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Its Your Body - Got Any Ink Slinging Done Lately?

have you? Or do you even know what "ink slinging" is? There are three types of people in this world: 1. hardcore ink lovers, 2. okay, I got one and that's enough, and 3. no way in hell are you getting near my body with that shit!! And how in the heck can you do that to yourself??? I am a #1 to the max and would be covered with tattoos if possible...why? Well let me see if I can explain it to you... The year was 1984 and I was just 15. My first tattoo was a homemade job done with a simple needle, some thread, a jar of india ink and my friend Maxine. We were at my house waiting for my mom to go to bed. As soon as we heard her door click shut we turned on my Billy Idol Rebel Yell tape that I was forbidden to listen to, lit cigarettes by the window, blowing smoke into the cool spring breeze and plotted our rebellion. She would give me a cross on my upper left arm while I would give her a peace sign on her right ankle. We had absolutely no experience doing this and had not even seen a tattoo being done so needless to say we did crappy jobs on each other...but we had tattoos!! This was punk to us!! The next morning plumbing problems forced me to see my mom in one of her horrid moods and that sufficiently scared me into trying to remove my tattoo. Using a razor blade, I cut open the fresh tat and poured alcohol into the wound however since Maxine had put some "dots" deeper than others I was unable to get them all out and it was still obvious that I had some sort of body modification there. Later that day I had to accompany my mom to the laundromat and I wore a sleeveless shirt (I was out of regular T-shirts) so I wore a band-aid over my "baby" but she suspected something and tore the band-aid off... the shit hit the fan. She was not happy and neither was I though for completely different reasons. I was definitely not satisfied with this less than 1"x1" tattoo...I'd been bitten by the ink bug and I wanted more! I ran away from home just several weeks later and somewhere in my mind I knew I would eventually have more tattoos. Now here is where the difference lies between a #1 and a #3-type personality...for me it was such a rush, a feeling of control over my own destiny perhaps that I knew I was going to do it again. I was not raised around ink covered bikers and I had only know one person my whole life that had a tattoo...so where did this compulsion come from? That I cannot answer. Yes I was into punk rock and maybe that in itself showed that I didn't follow the status quo. Whatever the internal drivings were I had opened up a lifelong obsession that would only be quieted for short periods of time. I got my second tattoo at 16 when I lived on the streets. This guy, Bonz, had a homemade single needle gun and he needed guinea pigs so he could work up a portfolio. I was petite and tattoos were "bad" so I went for it. Let's clear up that ever present question "did it hurt?" Well yes, anytime you stick your body with a needle it's going to hurt but pain is relative. My first "real" tattoo was a yin-yang sign on my right forearm - nice and obvious - eliciting the reactions I wanted of course. It made me feel tough and it showed the world that I didn't believe in "your God" and if you fucked with me it would come back around on you. I truly believed that at the time and of course at 16 I couldn't look far enough ahead to think I might actually change my mind. I begged Bonz for another as soon as possible and he obliged. My third tattoo was an original piece of art created by Bonz just for my right calf...she is sort of a combination female joker and flame...and she is mine all mine. She looks to me to be the embodiment of Billy Idol's "Eyes Without a Face" a song that I had loved. The calf even though it is all meat did not hardly hurt at all, I was surprised. Maybe just a little disappointed. Okay Bonz I am ready for some more! Tattoo number 4 was a long intricate piece of work on my upper left arm, a little more than halfway up to my shoulder...just low enough to peek out of my T-shirts. This was an evil looking horned devil skull with a gnarly bullet hole in it's forehead and a long waving tongue beckoning to you as fumes spewed around it's face. About two inches above this graphic was my little dot cross...he made sure people knew that wasn't part of his work! This tat took him over 3 hours to do and it was his pride and joy...every time we were hanging out he'd show it off to people. I had guys coming up to me just to see Bonz's work. Yeah, it was cool and I felt like a badass having it adorning my formerly feminine upper arm. Again, I didn't think I'd get older and grow tired of this symbol of rebellion and anger. When I moved back home at 17 I was the only kid in high school with tattoos. I had to wear band-aids to cover where they showed out from underneath my Taco Bell uniform. That sucked. People thought I was nice until they saw my tattoos which pissed me off and I began to see them as a hindrance to friendships. I was still very emotionally immature so I decided one night, while out with some skinhead friends, to cover that damn evil skull with something more, well, patriotic. So we went to a tattoo parlor I'll leave unnamed and after convincing the artist I was 18 (I promised him a date which I kept though nothing more than beer went down my throat) I got myself a huge (and I mean huge) bald eagle swooping down my arm, it's body deftly covering Mr. Skull, carrying a gorgeous American flag in it's talons, wrapping around to the back of my arm. Not exactly the tattoo to enhance my femininity! Wow, I felt, well for lack of a better word, macho. I was patriotic! At that time America was bickering heavily with Mohmar Quaddafi and war looked eminent...I thought about how if I was taken a POW I'd probably be killed or at least lose my arm for this declaration I had adorned myself with. My eagle stops only about 1" above my elbow so needless to say if the skull showed in short sleeves, my eagle REALLY shows and is much darker with all of it's colors so you can forget about wearing light colored blouses. Funnily my first little dot-to-dot cross is still standing on it's own above my eagle. My life was starting to change at this point, I got clean and sober and met my soon-to-be husband and my tattoos were about ready to be the cause of a lot of embarrassment and self-consciousness as I began down the long road of self-acceptance. I was pretty much out of the punk scene and when I quickly became pregnant with my first child I tried to mold myself into what I thought a mother was supposed to look like and since I'd never seen a mom with tats before I didn't feel particularly comfortable showing mine off. I never wore tank tops regardless of how hot it got in Southern California and if I wore a bathing suit I always wore a T-shirt over it. I didn't mind my leg and forearm tats so much but that huge eagle was more than I could take. So why didn't I get it removed? Remember this was the late mid-80's and the laser removal process was not only expensive but generally left worse scars than the tat itself. So I continued covering it when possible but I'll never forget being in the hospital getting ready to give birth to my oldest daughter and listening to the nursing staff talking (as if I couldn't hear them!!) about my outrageous ink. It's bad enough to be naked and huge in front of strangers but that was downright humiliating. I had my second child a mere 18 months later and I maintained a what I considered to be a socially-acceptable mommy-persona until after my first husband and I divorced. At 23 I finally really began to discover myself. Thanks to counseling I peeled back layers of the "Jennifer" that I had created based on what I thought other people thought of me...such as my mother, my father, and society in general. I had to reach the core of myself which was very scary because I feared there would be nothing there...that there was no "me" left to rebuild on. I began to accept myself, my life, my choices, and my mistakes-past and present. This meant accepting myself completely, internal and external. For the first time since I was 17 or so I began wearing tank tops in the summer and bathing suits without T-shirts. I still felt self-conscious around new people because I didn't want them to judge me on my tats (a lot of people had gotten the idea I had been a "biker bitch" at some point) but it felt good to shop at the same grocery store I'd been going to for years and have no one bat an eyelash at my revelations. I realized people would either accept me for me or not and they were losing out if they judged me based on my ink. This may be elementary to some of you but lets just say that my childhood was less than conventional. Part of me is my love for tattoos and I finally was secure enough to begin expressing that feeling again. By this point I was remarried (to a man who may or may not eventually get one tattoo but it's not on his list of priorities) and we had a child together. Since he had two kids from a previous marriage as did I, I was really in the mom role, carting around 5 kids from here to there. My next tattoo was created, not out of anger or rebellion but from love and loss and is still my overall favorite. I reconnected with an old friend that I hadn't seen in almost 10 years after finding out she was HIV positive. For my 28th birthday I had my 6th tattoo placed on my left breast, over my heart. It is a white dove carrying a red ribbon in her beak with the words, "faith, hope, love" written semi-circular above her wings. I think of this as my Tamara tattoo. This woman saved my life when I was younger and it is only through the grace of God that I am not HIV positive like she is, we did the same things with the same crowds of people. It is just a small tribute to a beautiful person. When my husband and I were visiting Tamara's home in Oakhurst, California she took me to visit her tattooist, Tom Harley of Sierra Tattoos, and I got to talking with him about covering my yin-yang. I had been contemplating it for awhile but I didn't know what to cover it with...I was considering some sort of bracelet tat but they were so trendy! He drew some designs before I settled on a superb looking tat of a piercing with feathers hanging down, around my arm. He used the yin-yang as a shadow and gave the tat a realistic 3-d look with bright colored bead attached to the feathers. I get tons of compliments on this tat and it is my most obvious being on my right forearm. I highly highly recommend this shop especially if you are looking for cover-up work, Tom is one of the best in the business. My tattoo fantasies have gotten even more extravagant now that Kenny Nealy has opened a shop several blocks from my house. Kenny and his fiancé Barbara run "Pandora's Box" in Atascadero, California, and Kenny has had several pieces published. I've also seen him do a fantastic cover-up on my best friend. Both Kenny and Tom's shops are immaculate as any reputable tattoo parlor should be. You can eat off their floor at any time of the day or night. There are differences as within any industry but both shops use new needles, new gloves, and autoclave their guns. Both proprietors also believe that people should know what they are getting themselves into when purchasing a tattoo. It should be considered a life-long commitment and people need to know that even with all the safety precautions there is always the slight risk of catching an infectious disease, Hepatitis C being the most common. My next piece will be taken from a statue at Mission San Miguel of the Archangel Michael as he is defeating Satan during Armegedeon...since this is a very intricate piece it will be fairly expensive (over $200 at least) though I am planning on keeping it confined to the area of my back around my shoulder blade to help defray costs (I had originally planned on having this piece covering my entire back!!!) I personally went from one extreme to the other with showing off my tats at first, then hiding them until my late 20's and then for about a year I showed them off whenever possible. I enjoyed the shock value I must admit. I am now just a hair past 30 and in my older, wiser state (ha ha!) I wear what clothes are comfortable and if my tats show then so be it. I do not go out of my way to hide or show them. I myself see ink-slinging as a form of personal expression and gratification...it has matured from a rebellion to a statement of my beliefs and feelings. I do have limitations such as a corporate functions for my bill-paying job I will wear long sleeves but that is out of personal and professional respect I have for my boss and the work we do. I understand how the corporate world works and while my tattoos do not indicate what type of worker I am they can be construed negatively against our function. Again, this comes from maturity and is certainly not the working of a 19 year old mind. I've done what I set out to do which is give some insight as to why someone would indulge in tattooing their body and the ramifications of that choice. Now it is up to you...if you're remotely curious I suggest you go to a reputable tattoo shop and hang out for awhile. Talk to the owner. Ask lots of questions (though don't be surprised if you get a laugh when you ask if it hurts! Remember - the answer is yes!) Look at the artist's work...talk to other customers. You might be surprised to find an itch building on some spot of your body...an itch that can only be scratched by fingers wielding a tattoo gun. Post script: Since I wrote this story I haven't been able to keep away from Kenny's shop...well hell it is only around the block from my house! I've gotten two tats done there and am planning the next one. First he gave my and my best friend matching anklets (ok so I broke down and got a "girlie" tat) each with half a broken heart and when we hug they line up to say "Best Friends"...then a few weeks ago I decided to get "bit." I had Kenny put a vampire bite on my neck and even though he thought that was a "stupid" tat because so many people have them I countered that I only know of one other person who happens to be the other artist in his shop. He isn't one to tell someone what to do with their body so he inked me and I love it. My 5 year old daughter laid on the tattooing table as I sat in a chair and she got to see it before I did. I love my little bite!! And my urge for inking will be somewhat satiated by a trade that Kenny and I worked out the other day - he needs a web page and I am a webmistress...so a tit for a tat you might say...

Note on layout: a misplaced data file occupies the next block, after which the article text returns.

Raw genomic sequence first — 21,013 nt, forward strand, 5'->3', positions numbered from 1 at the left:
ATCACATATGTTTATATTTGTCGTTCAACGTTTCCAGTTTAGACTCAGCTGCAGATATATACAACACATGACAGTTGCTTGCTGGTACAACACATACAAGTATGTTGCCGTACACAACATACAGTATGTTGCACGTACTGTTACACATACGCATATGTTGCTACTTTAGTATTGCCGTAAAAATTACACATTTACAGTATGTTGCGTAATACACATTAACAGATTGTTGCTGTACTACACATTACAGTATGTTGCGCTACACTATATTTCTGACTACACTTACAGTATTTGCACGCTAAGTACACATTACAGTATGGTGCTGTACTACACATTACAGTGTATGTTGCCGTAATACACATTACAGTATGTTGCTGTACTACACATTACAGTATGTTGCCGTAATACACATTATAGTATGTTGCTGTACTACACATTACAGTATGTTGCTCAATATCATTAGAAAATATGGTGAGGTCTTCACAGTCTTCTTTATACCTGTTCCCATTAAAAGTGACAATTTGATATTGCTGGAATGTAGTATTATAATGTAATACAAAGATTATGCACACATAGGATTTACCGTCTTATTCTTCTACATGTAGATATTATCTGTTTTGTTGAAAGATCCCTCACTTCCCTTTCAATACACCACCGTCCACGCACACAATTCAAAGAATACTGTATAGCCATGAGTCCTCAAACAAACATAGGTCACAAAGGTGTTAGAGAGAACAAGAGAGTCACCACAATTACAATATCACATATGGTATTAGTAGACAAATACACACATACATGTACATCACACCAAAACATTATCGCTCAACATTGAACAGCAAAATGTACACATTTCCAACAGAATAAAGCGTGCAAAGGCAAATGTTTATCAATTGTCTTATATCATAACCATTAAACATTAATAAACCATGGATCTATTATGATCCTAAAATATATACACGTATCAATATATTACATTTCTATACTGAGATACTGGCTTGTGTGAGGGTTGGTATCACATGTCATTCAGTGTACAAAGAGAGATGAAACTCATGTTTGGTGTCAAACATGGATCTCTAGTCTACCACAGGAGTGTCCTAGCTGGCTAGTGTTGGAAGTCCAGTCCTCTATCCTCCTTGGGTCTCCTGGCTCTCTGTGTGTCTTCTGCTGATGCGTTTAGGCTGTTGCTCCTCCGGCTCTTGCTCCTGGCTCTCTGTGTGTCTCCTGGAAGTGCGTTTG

submitted by: Anonymous
on: 20 Jan. 2000
in Tattoos